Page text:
In Brain Imaging Methods, members of the INCF US Node discuss instrumentation bias in the use and evaluation of scientific software and make recommendations for reproducible practices in the computational sciences.
In Neuroinformatics, researchers present a faceted-search based approach for visualization of anatomy by combining a three dimensional digital atlas with an anatomy ontology.
In Frontiers in Neuroinformatics, members of the INCF US Node describe NeuroLex.org, a wiki-based website and knowledge management system. Its goal is to bring neurobiological knowledge into a framework that allows neuroscientists to review the concepts of neuroscience.
Nature Reviews Neuroscience asks five prominent neuroscientists about the goals of several ambitious collaborative projects that have attracted large amounts of funding and media attention in the past year.
INCF is entering an exciting new phase of growth and engagement with major international brain initiatives, and is therefore announcing a reorganization at the secretariat to prepare for increased collaboration and coordination of the global neuroscience community.
The HBP has reserved a portion of its ramp-up phase funding for specific research tasks to be carried out by new beneficiaries who will join the consortium in 2014. These new beneficiaries will be selected from proposals submitted in response to this Competitive Call.
In Neuroinformatics, members of the INCF Polish Node present 3dBAR, a repository of digital representations of different brain atlases in CAF format which we recently proposed and a repository of 3D models of brain structures.
In PNAS, researchers discuss brain-computer interfaces (BCIs) and how real-time functional MRI can serve as a platform for exploring information processing and frontoparietal and insula network-based regulation of whole-brain task signal-to-noise ratio.
In Science, researchers propose a universal method for classifying neuronal subtypes, in order to increase our understanding of the human brain.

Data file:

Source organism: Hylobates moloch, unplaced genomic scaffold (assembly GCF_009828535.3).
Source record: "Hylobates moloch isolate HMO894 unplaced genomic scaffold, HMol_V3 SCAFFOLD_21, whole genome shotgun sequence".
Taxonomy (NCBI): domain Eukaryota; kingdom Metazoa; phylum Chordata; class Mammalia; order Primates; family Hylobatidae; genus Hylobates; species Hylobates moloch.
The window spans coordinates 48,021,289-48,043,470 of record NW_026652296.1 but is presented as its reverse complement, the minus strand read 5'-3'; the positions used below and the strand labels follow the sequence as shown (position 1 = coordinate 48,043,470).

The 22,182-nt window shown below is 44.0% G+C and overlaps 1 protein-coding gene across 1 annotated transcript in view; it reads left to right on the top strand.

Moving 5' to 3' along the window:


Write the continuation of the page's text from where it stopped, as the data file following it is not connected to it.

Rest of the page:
In Nature Neuroscience, researchers examine single neuron spiking activity in human subjects performing a virtual spatial navigation task and show the presence of grid-like firing activity.
In Neuroinformatics, researchers present a modular, high performance, open-source database system that incorporates popular neuroimaging database features with novel peer-to-peer sharing, and a simple installation.
In Frontiers in Brain Imaging Methods, members of the INCF US Node publish a multi-site study that compares resting state fMRI amplitude of low frequency fluctuations (ALFF) and fractional ALFF (fALFF) between patients with schizophrenia (SZ) and healthy controls (HC).
Nature publishes three papers that use the retina as a model for mapping neuronal circuits from the level of individual synaptic contacts to the long-range scale of dendritic interactions.
Scientists from IBM (NYSE: IBM) unveiled a breakthrough software ecosystem designed for programming silicon chips that have an architecture inspired by the function, low power, and compact volume of the brain. The technology could enable a new generation of intelligent sensor networks that mimic the brain’s abilities for perception, action, and cognition.
In Frontiers in Neuroinformatics, researchers present a novel Python-based toolbox called HDDM (hierarchical drift diffusion model), which allows fast and flexible estimation of the the drift-diffusion model and the related linear ballistic accumulator model.
By exploiting the full computational power of the Japanese supercomputer, K computer, researchers from the RIKEN HPCI Program for Computational Life Sciences, the Okinawa Institute of Technology Graduate University (OIST) in Japan and Forschungszentrum Jülich in Germany have carried out the largest general neuronal network simulation to date.